The other day I saw a show on PBS about the Andy Williams Christmas specials and it took me back to my childhood.
We used to watch those specials every year when I was a kid and the memory prompted me to dig through my old records to find a Christmas album my family had for many years.
It was by a group simply called The Christmas Singers and they were apparently accompanied only by an organist that knew how to pump up the volume.
One of the members of The Christmas Singers sounded suspiciously like Burl Ives, but he wasn't credited on the album sleeve.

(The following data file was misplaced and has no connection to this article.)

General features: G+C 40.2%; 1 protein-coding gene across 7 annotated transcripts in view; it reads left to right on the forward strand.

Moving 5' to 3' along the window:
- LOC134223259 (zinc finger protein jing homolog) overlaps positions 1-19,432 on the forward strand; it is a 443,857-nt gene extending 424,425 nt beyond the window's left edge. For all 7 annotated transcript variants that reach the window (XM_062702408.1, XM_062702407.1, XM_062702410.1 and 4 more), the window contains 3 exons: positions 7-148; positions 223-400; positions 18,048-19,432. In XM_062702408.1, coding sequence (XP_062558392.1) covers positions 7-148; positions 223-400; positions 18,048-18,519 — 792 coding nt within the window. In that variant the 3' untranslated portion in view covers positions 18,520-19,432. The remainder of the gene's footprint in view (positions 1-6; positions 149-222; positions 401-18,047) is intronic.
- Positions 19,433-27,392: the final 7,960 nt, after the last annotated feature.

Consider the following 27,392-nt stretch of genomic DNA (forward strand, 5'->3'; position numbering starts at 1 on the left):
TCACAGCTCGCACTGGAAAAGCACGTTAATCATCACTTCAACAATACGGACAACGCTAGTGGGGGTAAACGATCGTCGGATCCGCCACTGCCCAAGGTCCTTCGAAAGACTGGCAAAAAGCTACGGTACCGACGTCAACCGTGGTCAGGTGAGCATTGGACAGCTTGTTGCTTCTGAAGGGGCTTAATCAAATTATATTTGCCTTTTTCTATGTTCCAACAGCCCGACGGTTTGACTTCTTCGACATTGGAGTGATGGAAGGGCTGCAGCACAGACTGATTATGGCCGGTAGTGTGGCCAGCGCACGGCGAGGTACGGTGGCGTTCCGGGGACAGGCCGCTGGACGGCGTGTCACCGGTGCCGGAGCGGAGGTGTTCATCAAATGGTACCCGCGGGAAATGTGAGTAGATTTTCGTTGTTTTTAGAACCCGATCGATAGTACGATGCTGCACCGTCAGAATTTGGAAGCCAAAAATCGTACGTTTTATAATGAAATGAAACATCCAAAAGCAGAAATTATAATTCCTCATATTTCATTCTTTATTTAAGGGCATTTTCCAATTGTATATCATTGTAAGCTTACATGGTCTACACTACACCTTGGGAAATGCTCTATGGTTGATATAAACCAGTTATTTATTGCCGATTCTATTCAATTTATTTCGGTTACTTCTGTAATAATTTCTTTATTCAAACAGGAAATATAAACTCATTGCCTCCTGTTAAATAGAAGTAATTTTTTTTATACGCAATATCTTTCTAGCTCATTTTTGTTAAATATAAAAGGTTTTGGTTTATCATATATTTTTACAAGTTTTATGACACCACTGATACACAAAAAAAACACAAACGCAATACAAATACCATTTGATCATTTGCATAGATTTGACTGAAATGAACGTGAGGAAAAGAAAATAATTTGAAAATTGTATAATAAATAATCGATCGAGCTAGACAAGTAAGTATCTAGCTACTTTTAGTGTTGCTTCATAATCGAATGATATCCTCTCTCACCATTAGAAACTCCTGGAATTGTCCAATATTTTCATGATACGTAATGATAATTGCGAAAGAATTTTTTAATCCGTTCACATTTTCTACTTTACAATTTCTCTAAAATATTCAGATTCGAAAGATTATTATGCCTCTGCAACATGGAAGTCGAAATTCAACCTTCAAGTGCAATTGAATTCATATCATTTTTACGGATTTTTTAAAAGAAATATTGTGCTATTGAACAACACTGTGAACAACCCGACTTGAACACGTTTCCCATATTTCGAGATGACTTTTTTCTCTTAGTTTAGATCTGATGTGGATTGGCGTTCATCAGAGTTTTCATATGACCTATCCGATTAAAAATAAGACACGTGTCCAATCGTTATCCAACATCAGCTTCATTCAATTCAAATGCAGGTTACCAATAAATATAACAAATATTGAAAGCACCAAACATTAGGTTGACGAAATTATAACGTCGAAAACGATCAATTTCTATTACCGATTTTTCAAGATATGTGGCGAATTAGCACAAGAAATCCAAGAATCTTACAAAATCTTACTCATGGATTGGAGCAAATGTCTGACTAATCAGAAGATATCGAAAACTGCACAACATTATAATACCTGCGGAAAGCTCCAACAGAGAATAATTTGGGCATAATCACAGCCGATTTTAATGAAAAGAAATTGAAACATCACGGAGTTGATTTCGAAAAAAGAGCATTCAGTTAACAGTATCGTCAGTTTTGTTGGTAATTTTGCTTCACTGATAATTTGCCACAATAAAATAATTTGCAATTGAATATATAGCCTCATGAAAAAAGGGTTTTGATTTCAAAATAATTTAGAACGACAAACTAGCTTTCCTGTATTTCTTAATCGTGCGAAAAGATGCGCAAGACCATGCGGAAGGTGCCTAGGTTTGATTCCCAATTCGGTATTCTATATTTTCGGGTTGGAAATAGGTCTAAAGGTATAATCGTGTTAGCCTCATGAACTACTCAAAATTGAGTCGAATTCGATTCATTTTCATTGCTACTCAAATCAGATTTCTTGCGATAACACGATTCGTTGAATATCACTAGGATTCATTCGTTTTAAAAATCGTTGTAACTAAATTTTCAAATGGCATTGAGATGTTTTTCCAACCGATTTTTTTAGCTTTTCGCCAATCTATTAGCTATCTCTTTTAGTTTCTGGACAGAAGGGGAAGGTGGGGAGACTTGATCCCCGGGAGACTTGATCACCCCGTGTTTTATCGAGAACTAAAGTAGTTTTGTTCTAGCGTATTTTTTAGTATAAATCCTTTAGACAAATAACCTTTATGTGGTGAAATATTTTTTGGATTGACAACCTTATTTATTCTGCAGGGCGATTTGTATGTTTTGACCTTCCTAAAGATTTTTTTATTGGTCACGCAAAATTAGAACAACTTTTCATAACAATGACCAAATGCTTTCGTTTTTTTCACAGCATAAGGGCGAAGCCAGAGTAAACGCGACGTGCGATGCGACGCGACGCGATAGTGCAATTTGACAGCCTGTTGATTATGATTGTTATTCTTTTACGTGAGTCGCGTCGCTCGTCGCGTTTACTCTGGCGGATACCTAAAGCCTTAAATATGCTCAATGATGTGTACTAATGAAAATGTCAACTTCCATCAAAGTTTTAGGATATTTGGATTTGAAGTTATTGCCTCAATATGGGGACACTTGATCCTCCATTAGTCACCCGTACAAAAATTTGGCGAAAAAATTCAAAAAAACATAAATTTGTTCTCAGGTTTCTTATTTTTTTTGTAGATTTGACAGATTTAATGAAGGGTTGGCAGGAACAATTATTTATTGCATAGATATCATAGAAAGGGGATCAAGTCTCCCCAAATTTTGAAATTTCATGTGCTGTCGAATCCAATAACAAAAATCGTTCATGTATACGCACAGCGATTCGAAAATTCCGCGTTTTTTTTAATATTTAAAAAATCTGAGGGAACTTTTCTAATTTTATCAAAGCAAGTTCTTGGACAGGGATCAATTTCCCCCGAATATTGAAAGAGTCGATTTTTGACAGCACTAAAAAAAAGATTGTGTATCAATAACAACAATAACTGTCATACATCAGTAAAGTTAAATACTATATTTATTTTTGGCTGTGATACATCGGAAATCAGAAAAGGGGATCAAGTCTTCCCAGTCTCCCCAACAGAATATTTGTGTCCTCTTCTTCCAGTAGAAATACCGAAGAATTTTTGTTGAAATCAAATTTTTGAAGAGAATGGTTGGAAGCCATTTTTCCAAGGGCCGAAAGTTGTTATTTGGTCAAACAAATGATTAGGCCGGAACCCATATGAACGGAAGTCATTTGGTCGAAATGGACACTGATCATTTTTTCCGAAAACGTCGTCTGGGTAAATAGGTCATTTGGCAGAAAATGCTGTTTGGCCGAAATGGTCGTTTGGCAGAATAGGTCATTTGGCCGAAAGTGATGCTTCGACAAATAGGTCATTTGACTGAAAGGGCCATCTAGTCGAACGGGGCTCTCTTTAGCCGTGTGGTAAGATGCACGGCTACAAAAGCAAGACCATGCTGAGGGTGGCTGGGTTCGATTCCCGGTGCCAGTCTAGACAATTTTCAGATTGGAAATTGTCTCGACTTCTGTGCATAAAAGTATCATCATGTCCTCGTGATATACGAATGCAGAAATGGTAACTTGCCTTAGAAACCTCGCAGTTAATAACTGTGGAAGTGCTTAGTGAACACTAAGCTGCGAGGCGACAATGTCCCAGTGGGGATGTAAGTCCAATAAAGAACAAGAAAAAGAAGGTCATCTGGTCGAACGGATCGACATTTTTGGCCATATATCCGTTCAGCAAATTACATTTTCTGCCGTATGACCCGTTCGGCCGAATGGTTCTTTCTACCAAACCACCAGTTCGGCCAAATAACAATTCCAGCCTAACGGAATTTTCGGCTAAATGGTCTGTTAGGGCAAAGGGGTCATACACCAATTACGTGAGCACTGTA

The Christmas Singers weren't always in harmony, but all of that, plus the cheesy organ, still warms my heart now more than 40 years later.
I think it's the simplicity of it all, like those Andy Williams specials. The choreography was very basic and, in the case of the Williams specials, the performers were usually family members.
I'm not against technology, mind you, but simple things at Christmas like a child's song or a snowflake seem to be appealing this time of year.
Maybe that's because we're celebrating the birth of Jesus, a very simple, humble arrival in a manger.
While the message is one for eternity and was accompanied by angels on high, the way Jesus Messiah came to earth as a helpless baby in a manger is about as simple and humble as it gets.
Long live The Christmas Singers and their ilk, not slickly polished performers, but humbly singing their hearts out, like children in a Christmas program.